CIH Housing Conference: 13 June 2012
This was published under the 2010 to 2015 Conservative and Liberal Democrat coalition government
A speech by Lord Freud, Minister for Welfare Reform.
Let me first start out by saying how important I hold speaking to the housing sector and my thanks for being invited here to the Chartered Institute of Housing conference to discuss welfare reform with you all today.
The social housing sector is of great importance to the success of welfare reform - particularly in supporting those at the heart of your organisations; your tenants.
What we are doing, and at the centre of our reform is the aim of putting to an end to the benefits system that has kept people away from work instead of encouraging them into taking up employment.
The results of this system are pretty stark; there are 390,000 households where no one has ever worked and 1.9 million children living in workless households in Great Britain today
The object of Universal Credit is to change this reality - by directly lifting hundreds of thousands of children and adults out of poverty, and more importantly we are changing long-term behaviour.
I know the social housing sector can help us to make this change and I want to use this opportunity to discuss how we can deliver real support.
Social sector size criteria
The changes to the social sector size criteria are coming in April 2013, in a little under nine months, and many of you will be affected.
But let’s be clear here; people renting in the private sector receiving housing benefit get the support they need for the size of their family.
Broadly there is no reason why people in the social sector should be treated differently.
Every day people in the private sector make choices about the kind of property they are able to afford; be it paying more for an extra bedroom or deciding to live in a different area.
But, currently people renting in the social sector are not facing that sort of decision and this is not an effective use of our housing stock.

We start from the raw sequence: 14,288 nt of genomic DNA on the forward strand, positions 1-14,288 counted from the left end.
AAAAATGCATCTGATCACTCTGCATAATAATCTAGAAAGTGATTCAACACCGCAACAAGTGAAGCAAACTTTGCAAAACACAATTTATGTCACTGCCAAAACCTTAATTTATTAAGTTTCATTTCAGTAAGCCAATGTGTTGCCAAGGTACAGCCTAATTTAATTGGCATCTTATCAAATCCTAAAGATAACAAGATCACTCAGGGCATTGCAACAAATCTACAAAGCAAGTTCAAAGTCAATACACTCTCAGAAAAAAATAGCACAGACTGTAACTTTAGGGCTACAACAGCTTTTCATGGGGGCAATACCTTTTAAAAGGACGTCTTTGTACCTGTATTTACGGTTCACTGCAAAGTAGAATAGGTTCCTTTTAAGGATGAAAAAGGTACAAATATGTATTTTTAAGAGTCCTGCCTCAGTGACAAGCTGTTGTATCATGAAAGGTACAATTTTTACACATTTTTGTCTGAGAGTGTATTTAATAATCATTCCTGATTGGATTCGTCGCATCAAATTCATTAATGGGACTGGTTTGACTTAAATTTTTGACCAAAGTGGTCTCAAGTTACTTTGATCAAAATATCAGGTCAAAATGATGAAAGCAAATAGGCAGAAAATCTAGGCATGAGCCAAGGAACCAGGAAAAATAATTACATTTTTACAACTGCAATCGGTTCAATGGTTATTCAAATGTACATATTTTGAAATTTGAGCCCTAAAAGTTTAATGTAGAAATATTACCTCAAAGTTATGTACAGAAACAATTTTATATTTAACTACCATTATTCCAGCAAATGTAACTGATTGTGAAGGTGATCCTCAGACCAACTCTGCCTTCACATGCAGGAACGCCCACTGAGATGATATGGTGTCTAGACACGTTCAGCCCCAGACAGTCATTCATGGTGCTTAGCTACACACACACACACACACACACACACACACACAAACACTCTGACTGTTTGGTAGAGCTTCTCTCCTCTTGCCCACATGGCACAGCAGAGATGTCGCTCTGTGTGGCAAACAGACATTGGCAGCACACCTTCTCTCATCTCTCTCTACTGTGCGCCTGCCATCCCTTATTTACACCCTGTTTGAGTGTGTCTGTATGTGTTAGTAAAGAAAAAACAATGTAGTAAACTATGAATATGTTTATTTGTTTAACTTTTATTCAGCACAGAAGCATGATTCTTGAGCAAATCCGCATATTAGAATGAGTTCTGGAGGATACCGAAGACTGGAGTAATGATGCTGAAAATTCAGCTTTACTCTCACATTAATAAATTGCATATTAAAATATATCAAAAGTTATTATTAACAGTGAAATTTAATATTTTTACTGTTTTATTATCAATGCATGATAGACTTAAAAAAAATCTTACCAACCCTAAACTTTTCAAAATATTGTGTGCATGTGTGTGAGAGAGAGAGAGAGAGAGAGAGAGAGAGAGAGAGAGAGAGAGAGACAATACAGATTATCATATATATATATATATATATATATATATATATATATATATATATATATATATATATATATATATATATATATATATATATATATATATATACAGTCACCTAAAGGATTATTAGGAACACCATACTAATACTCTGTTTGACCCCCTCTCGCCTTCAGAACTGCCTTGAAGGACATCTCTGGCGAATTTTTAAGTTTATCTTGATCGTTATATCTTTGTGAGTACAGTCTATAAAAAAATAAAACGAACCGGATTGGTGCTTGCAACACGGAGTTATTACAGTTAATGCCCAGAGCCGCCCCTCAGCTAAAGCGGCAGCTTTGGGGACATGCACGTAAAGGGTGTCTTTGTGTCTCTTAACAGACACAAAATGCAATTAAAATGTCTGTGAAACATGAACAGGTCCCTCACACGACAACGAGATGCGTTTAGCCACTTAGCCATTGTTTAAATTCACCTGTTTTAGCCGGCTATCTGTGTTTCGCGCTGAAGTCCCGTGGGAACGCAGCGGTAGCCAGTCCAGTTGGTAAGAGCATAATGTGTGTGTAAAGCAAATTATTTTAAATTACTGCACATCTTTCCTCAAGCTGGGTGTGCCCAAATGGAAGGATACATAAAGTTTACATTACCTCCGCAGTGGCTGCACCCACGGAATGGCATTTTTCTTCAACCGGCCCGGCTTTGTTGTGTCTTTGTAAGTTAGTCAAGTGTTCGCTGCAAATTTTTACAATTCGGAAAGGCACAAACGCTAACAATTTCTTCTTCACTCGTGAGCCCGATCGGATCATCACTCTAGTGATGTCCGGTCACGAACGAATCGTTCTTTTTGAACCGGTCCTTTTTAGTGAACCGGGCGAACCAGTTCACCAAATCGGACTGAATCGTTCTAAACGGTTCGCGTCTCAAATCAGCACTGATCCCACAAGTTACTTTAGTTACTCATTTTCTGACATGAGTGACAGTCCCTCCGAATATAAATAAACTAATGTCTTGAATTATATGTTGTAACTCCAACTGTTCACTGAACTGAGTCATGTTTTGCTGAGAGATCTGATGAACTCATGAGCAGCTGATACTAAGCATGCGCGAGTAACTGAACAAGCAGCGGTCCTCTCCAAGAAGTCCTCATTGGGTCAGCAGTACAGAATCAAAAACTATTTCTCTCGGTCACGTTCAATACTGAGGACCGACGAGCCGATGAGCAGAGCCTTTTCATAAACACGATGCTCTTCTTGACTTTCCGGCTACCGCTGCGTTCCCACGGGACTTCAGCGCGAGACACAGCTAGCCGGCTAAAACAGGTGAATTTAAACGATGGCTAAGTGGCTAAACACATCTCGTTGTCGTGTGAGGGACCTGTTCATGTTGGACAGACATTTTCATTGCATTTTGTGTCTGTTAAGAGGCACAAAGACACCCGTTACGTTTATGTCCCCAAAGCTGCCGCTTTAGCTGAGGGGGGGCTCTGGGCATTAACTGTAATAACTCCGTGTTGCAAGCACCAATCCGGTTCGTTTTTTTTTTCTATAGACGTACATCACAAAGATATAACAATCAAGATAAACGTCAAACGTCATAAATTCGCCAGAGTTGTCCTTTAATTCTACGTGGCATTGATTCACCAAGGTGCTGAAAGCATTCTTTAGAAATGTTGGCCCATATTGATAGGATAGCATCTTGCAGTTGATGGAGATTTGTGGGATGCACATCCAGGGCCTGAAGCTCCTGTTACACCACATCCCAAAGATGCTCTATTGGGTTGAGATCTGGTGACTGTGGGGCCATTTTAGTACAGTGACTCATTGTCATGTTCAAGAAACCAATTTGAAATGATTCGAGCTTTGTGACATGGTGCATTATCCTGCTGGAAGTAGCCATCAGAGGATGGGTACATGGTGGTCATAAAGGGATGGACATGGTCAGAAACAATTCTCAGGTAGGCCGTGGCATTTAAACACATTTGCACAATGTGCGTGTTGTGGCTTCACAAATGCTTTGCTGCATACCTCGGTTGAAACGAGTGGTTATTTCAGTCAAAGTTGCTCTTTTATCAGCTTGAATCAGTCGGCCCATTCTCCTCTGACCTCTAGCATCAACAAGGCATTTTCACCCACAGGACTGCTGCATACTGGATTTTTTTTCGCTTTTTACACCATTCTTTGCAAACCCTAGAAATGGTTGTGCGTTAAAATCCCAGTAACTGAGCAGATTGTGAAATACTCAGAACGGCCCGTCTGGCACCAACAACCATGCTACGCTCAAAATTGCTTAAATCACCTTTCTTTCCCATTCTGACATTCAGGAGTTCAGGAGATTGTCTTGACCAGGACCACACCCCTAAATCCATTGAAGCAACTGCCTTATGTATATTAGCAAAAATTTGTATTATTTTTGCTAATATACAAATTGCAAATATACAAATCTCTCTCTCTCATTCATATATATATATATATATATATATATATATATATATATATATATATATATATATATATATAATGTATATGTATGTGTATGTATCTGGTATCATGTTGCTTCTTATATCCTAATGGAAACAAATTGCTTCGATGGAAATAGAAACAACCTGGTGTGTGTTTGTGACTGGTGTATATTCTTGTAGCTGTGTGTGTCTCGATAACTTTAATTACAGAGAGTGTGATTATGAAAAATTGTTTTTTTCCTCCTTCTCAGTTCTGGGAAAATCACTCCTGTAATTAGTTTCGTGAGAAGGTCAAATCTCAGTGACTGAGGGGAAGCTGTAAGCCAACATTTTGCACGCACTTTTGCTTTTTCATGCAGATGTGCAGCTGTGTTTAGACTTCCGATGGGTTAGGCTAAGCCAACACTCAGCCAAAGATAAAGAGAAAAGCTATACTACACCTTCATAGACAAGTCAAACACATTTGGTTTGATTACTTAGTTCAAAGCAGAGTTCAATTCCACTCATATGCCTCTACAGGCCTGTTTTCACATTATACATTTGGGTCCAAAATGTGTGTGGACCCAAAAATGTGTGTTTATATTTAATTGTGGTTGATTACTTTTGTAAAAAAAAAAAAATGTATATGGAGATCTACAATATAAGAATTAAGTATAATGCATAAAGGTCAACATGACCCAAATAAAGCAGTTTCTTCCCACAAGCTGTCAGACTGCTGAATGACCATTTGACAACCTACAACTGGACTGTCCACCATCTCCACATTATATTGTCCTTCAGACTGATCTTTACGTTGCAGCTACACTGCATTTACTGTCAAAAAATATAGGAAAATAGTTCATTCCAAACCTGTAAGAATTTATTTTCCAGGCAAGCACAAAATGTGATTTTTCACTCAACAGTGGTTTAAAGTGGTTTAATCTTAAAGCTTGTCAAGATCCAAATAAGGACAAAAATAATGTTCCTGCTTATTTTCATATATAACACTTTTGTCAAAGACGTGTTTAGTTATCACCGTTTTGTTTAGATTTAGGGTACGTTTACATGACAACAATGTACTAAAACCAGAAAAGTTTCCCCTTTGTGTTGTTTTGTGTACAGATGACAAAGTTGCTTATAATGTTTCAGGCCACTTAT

There are about 5 million people on the social housing waiting list in England and over a quarter of a million tenants living in overcrowded conditions.
Creating this level playing field between the private and social sectors should help increase mobility. We are working closely with landlords to support them through this necessary change.
Our hosts, the CIH, today are launching their guide for social housing providers on preparing for the social sector size criteria.
The guide - Making It Fit - gives examples of how landlords are already making these preparations.
This is the consensus I am hearing from social landlords - they are taking a pragmatic approach highlighting the need to prepare and take practical steps.
The CIH guidance is part of work to provide solid examples, background and advice for social landlords.
The guidance covers:
- communicating with staff ;
- supporting tenants and explaining their housing options; and
- practical examples of support already in place
Examples of practical support in place include:
- London Borough of Southwark’s ‘speed dating’ coffee mornings to help people find mutual exchanges
- Stockport Homes offering its single housing applicants the opportunity to have joint tenancies with others
- Wigan Council’s work with Citizens Advice to establish a social lettings agency. and